The 4.0-liter in the pre­vi­ous GT3 RS and R is mind­blow­ing, but there’s even more en­ergy to how this new GT3 revs, an ex­tra kick to a power de­liv­ery that feels en­tirely free of in­er­tia. Push past 5,000 rpm, and the howl gets even wilder, and when you’re scream­ing to an

out­ra­geous 9,000 rpm, it con­sumes the cabin. This is eas­ily the best-sound­ing 911 of the present lineup, a hair-rais­ing sound­track ri­valed by few mod­ern per­for­mance cars.

As we ar­rive in An­der­matt, teenagers with $3,000 cam­eras spill into the road like some hy­brid of Hol­ly­wood pa­parazzi and 1980s Group B rally fans. They move in zom­bielike packs, stirred by the growl of an ap­proach­ing V-8 or V-12. They know the GT3 is wor­thy of a pic­ture, but it’s un­der­stand­able when the ho­tel valet asks us to park around the back.

A young guy, Johan Jakob­s­son, seeks us out. He runs what must be an in­or­di­nately suc­cess­ful whole­sale cof­fee busi­ness (“and a few other com­pa­nies”) and will drive his Fer­rari 458 Spe­ciale over the Got­thard Pass. “The man­ual?” he asks, eye­ing the GT3. “May I sit in­side?” He sets the per­fect driv­ing po­si­tion, grips the wheel, and slices the gear lever back and forth with a sat­is­fied grin. “I’ve or­dered one,” he says. “I know some­one at Porsche. They got me on the list.”

Be­neath the ho­tel, the park­ing lot is filled with the most re­mark­able cars you’ll ever see. There’s a Fer­rari FXX K, the track-only ver­sion of Maranello’s al­ready in­sane LaFer­rari hy­per­car. The owner fires up the V-12, the al­most painful yelp of ev­ery throt­tle stab in­ten­si­fied by the con­crete walls.

Nearby there’s a Fer­rari F12 TRS (one of two), its body in­spired by the 1957 250 Testa Rossa and its sil­very gold paint ap­par­ently in­spired by C-3PO. The hood leaves the V-12 partly vis­i­ble, its blood-red plenum cov­ers ex­posed like a beat­ing heart, and its chopped wrap­around glasshouse is more speed­boat than su­per­car. The driver turns out to be a min­der be­cause the real owner can’t be here. He also owns the red one.

There’s an As­ton Martin One-77, one of the new-old Jaguar E-type Lightweights, a Maserati MC12, a beau­ti­ful Fer­rari 250 SWB that’ll be voted car of the meet, and a lovely Porsche 930 Turbo with a RUF CTR con­ver­sion.

That evening, I at­tempt to min­gle con­vinc­ingly with the su­per-rich. There’s the guy who loaned his McLaren P1 to Fer­rari for bench­mark­ing ahead of LaFer­rari’s launch; an Ital­ian prop­erty de­vel­oper, he would’ve been in his late 20s back then. El­liot Ross looks even younger, and he owns the 911 GT1. He’s from Scot­land, says the GT1’s clutch is heavy; you can’t see out of the cock­pit, but he loves it. Oh, he’s also got a Fer­rari Enzo and an F50.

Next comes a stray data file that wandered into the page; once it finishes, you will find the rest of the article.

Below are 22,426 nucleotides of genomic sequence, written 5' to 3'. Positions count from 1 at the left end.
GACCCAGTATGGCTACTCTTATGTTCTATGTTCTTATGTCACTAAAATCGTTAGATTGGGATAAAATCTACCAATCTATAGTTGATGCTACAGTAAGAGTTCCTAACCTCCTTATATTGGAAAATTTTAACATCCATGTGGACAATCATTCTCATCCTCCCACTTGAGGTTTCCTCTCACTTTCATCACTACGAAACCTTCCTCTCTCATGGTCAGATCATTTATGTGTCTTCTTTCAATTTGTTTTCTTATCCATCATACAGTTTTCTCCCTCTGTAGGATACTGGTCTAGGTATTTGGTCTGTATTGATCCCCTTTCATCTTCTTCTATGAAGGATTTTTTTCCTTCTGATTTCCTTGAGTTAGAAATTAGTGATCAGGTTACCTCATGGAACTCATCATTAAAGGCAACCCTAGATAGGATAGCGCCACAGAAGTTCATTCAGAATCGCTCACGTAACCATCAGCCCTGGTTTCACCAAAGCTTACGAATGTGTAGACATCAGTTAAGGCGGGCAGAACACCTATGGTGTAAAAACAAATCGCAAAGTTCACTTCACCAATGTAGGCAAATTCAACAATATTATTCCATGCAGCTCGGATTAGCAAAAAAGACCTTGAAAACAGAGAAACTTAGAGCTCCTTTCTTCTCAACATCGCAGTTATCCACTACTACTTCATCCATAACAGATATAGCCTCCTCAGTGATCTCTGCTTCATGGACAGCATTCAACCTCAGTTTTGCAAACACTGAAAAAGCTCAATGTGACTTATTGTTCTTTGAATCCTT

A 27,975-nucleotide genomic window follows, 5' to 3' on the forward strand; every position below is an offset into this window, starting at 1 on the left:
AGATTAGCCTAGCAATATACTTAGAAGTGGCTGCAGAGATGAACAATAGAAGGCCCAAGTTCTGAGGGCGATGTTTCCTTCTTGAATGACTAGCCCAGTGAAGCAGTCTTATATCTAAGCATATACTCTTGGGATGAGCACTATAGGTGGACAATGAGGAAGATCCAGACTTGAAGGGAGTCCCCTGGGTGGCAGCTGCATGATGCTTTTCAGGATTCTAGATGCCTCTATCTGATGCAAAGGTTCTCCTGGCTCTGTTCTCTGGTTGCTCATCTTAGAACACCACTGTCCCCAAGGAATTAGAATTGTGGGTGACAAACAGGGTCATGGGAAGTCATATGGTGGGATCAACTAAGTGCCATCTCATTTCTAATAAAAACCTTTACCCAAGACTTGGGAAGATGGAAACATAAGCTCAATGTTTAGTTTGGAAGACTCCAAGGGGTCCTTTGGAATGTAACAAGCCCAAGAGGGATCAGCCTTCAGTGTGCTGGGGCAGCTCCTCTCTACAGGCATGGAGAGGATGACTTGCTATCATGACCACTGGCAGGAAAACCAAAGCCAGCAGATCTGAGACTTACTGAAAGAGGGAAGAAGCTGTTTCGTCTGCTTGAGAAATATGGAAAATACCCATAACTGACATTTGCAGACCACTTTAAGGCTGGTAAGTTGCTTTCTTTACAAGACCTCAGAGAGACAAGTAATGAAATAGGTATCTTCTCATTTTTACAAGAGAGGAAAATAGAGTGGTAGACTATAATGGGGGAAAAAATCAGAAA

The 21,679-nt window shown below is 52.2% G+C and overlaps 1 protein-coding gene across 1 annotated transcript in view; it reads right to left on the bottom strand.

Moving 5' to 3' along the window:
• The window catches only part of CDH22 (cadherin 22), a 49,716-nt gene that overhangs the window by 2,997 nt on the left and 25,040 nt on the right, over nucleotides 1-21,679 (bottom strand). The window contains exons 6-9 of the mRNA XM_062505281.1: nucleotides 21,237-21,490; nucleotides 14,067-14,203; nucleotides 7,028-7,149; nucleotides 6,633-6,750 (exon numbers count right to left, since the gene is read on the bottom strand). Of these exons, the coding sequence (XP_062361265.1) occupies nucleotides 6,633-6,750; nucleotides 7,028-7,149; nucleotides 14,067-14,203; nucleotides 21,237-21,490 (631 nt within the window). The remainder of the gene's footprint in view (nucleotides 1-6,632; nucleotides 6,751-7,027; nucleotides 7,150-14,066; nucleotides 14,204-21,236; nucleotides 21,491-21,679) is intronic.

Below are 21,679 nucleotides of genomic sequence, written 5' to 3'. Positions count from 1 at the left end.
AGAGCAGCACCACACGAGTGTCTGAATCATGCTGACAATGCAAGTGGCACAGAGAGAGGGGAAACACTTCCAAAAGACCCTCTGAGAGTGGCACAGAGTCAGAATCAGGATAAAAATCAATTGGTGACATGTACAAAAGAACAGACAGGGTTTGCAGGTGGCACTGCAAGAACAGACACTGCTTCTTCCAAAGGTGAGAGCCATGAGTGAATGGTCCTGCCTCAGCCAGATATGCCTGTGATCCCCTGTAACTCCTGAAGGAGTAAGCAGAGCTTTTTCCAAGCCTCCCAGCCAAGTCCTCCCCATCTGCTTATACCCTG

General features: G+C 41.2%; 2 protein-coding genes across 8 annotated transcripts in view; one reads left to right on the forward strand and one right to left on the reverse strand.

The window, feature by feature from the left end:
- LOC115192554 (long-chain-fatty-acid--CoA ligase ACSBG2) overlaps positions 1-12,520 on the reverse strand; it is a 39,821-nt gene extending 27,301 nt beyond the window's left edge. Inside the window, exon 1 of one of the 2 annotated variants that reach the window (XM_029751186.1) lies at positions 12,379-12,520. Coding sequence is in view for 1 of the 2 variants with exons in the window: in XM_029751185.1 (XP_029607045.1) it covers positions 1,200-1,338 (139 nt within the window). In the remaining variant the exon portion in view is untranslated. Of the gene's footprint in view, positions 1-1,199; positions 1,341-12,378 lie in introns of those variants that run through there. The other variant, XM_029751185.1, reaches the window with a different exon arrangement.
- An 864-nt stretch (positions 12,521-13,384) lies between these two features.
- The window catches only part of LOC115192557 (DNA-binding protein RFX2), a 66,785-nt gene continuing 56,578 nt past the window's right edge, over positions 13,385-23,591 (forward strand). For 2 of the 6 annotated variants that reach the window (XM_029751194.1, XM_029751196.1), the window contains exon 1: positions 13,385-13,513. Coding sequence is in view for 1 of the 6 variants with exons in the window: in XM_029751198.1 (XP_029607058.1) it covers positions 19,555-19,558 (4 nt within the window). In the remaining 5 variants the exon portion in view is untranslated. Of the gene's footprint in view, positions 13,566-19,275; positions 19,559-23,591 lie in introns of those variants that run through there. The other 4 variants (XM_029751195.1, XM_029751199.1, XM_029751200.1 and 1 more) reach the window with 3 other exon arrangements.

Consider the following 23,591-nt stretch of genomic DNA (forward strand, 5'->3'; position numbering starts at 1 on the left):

Eu­ge­nio Amos, 32, owns the CLK GTR, a V-12-pow­ered ho­molo­ga­tion spe­cial made so Mercedes could con­test the FIA GT cham­pi­onship of the late 1990s. He says he made money in real estate, has raced in the Blanc­pain en­durance series, and is en­joy­ing the car. “There’s plenty of trac­tion, and even on cold tires or if you drift it, it’s not so bad,” he says. Gah.

More than ever it seems like ev­ery­one is build­ing a low-vol­ume sports car. Paolo Garella is here in a Glick­en­haus SCG 003 mule; Ameerh Naran runs a pri­vate-jet busi­ness and has se­cured an engine deal with BMW for his sports car; the CLK GTR owner plans a “kind of Singer ver­sion of a Lan­cia Delta In­te­grale” and has cre­ated a full-size clay model of the project. There’s even a pre­sen­ta­tion for the As­ton Martin AM37 power­boat.

The next morn­ing, this most ex­tra­or­di­nary gath­er­ing of su­per­cars fires to life out­side the ho­tel, the con­stant vol­leys of revs sound­ing as though a SWAT team is storm­ing the lobby. With the poor weather, some cars, like the FXX K and TRS, are head­ing straight to the air­field. The rest roll through An­der­matt’s nar­row main street, ready to run the Got­thard Pass in small packs at timed in­ter­vals. I can hear the first cars leav­ing, our group edg­ing closer all the time, nerves jan­gling, the road still dis­ap­pear­ing into fog above.

As a flag waves, a Fer­rari 360 Chal­lenge Stradale leads us away. There’s the gruff growl of its flat-plane-crank V-8, the yell of the 812 Su­per­fast’s V-12 im­me­di­ately in front, and the in­duc­tion suck from the GT3’s flat-six as I re­lease the clutch and get back on the gas after each gear change; that’s a markedly dif­fer­ent sig­na­ture from a GT3 with a PDK. As the rock faces close in to our right, the rush of me­chan­i­cal noise com­bines into one swirling din, soar­ing on the straights, rum­bling through the corners.